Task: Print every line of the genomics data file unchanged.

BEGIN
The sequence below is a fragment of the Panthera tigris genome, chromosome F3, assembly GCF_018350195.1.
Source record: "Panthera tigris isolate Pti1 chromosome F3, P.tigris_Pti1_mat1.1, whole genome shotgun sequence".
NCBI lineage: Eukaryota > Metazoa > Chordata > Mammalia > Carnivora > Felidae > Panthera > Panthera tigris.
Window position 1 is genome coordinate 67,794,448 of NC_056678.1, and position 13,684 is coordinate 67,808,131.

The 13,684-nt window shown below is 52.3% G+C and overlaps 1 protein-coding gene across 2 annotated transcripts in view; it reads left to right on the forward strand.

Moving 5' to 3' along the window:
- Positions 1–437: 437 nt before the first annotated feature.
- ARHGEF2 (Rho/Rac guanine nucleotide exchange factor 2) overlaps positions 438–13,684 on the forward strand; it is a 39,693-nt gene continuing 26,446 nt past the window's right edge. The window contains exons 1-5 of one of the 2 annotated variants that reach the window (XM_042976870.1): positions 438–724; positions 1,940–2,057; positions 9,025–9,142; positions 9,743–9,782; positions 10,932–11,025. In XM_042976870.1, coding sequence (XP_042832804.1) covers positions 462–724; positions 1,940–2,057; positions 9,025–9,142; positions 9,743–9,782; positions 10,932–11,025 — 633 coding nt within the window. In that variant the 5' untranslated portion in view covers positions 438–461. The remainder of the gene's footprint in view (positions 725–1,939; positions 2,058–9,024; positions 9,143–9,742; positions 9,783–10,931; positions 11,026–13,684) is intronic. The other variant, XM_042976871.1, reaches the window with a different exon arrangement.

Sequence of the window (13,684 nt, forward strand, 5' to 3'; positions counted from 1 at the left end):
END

The sequence below is a fragment of the Panthera tigris genome, chromosome F3, assembly GCF_018350195.1.
Source record: "Panthera tigris isolate Pti1 chromosome F3, P.tigris_Pti1_mat1.1, whole genome shotgun sequence".
NCBI lineage: Eukaryota > Metazoa > Chordata > Mammalia > Carnivora > Felidae > Panthera > Panthera tigris.
Window position 1 is genome coordinate 67,794,448 of NC_056678.1, and position 13,684 is coordinate 67,808,131.

The 13,684-nt window shown below is 52.3% G+C and overlaps 1 protein-coding gene across 2 annotated transcripts in view; it reads left to right on the forward strand.

Moving 5' to 3' along the window:
- Positions 1–437: 437 nt before the first annotated feature.
- ARHGEF2 (Rho/Rac guanine nucleotide exchange factor 2) overlaps positions 438–13,684 on the forward strand; it is a 39,693-nt gene continuing 26,446 nt past the window's right edge. The window contains exons 1-5 of one of the 2 annotated variants that reach the window (XM_042976870.1): positions 438–724; positions 1,940–2,057; positions 9,025–9,142; positions 9,743–9,782; positions 10,932–11,025. In XM_042976870.1, coding sequence (XP_042832804.1) covers positions 462–724; positions 1,940–2,057; positions 9,025–9,142; positions 9,743–9,782; positions 10,932–11,025 — 633 coding nt within the window. In that variant the 5' untranslated portion in view covers positions 438–461. The remainder of the gene's footprint in view (positions 725–1,939; positions 2,058–9,024; positions 9,143–9,742; positions 9,783–10,931; positions 11,026–13,684) is intronic. The other variant, XM_042976871.1, reaches the window with a different exon arrangement.

Sequence of the window (13,684 nt, forward strand, 5' to 3'; positions counted from 1 at the left end):